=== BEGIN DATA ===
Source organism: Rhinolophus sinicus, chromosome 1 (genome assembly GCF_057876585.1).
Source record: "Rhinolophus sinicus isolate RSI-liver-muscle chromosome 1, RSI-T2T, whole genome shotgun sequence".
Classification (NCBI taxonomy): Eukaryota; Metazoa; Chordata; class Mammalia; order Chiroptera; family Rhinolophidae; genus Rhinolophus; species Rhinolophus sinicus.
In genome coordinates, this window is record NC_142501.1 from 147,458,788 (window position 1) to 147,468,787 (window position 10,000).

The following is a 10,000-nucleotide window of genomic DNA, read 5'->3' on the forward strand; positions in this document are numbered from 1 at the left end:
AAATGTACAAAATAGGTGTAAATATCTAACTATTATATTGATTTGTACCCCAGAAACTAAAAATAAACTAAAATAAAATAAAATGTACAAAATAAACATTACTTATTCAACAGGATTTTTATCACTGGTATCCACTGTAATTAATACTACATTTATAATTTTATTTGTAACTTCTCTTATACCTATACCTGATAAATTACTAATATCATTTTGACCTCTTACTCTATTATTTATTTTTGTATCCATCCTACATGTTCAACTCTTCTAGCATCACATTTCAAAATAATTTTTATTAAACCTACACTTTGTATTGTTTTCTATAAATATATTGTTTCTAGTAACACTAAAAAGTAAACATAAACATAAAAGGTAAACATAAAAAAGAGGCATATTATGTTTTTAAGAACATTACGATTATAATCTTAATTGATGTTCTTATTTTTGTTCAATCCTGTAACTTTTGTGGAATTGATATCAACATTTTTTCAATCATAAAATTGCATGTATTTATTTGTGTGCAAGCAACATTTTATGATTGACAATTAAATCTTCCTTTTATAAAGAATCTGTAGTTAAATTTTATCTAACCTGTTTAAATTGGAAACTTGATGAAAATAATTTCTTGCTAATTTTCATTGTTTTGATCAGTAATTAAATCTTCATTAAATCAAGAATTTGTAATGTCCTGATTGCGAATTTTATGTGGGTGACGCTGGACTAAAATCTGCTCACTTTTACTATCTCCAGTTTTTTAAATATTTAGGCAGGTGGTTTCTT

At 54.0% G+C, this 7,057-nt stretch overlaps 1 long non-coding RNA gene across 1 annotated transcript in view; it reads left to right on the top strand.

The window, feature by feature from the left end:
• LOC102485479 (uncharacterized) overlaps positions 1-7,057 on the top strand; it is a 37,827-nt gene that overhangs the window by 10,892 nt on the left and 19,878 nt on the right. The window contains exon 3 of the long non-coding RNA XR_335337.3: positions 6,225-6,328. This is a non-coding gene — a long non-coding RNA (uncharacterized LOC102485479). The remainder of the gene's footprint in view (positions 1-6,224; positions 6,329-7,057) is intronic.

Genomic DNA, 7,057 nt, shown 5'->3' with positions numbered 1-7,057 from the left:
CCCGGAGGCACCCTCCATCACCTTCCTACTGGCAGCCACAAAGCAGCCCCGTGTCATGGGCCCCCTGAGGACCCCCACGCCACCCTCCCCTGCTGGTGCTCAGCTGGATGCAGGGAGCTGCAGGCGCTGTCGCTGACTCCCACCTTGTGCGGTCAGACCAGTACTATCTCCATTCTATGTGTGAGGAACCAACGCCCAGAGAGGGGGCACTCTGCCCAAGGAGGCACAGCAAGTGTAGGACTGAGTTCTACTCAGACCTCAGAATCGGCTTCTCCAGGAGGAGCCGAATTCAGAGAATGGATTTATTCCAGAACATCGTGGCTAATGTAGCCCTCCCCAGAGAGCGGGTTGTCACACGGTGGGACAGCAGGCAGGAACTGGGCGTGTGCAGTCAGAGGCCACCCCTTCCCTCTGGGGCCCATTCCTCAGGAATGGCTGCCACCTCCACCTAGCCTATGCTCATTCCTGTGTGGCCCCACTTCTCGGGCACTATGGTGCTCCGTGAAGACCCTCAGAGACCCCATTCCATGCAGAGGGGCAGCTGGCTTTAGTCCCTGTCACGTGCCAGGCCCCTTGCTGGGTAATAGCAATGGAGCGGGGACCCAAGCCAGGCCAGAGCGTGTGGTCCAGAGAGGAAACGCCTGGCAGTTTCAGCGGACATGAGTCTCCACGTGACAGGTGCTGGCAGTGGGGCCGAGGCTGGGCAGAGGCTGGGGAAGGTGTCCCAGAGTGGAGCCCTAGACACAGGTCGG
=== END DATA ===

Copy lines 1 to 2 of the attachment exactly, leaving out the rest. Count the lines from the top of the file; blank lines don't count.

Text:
Source organism: Rhinolophus sinicus, chromosome 1 (genome assembly GCF_057876585.1).
Source record: "Rhinolophus sinicus isolate RSI-liver-muscle chromosome 1, RSI-T2T, whole genome shotgun sequence".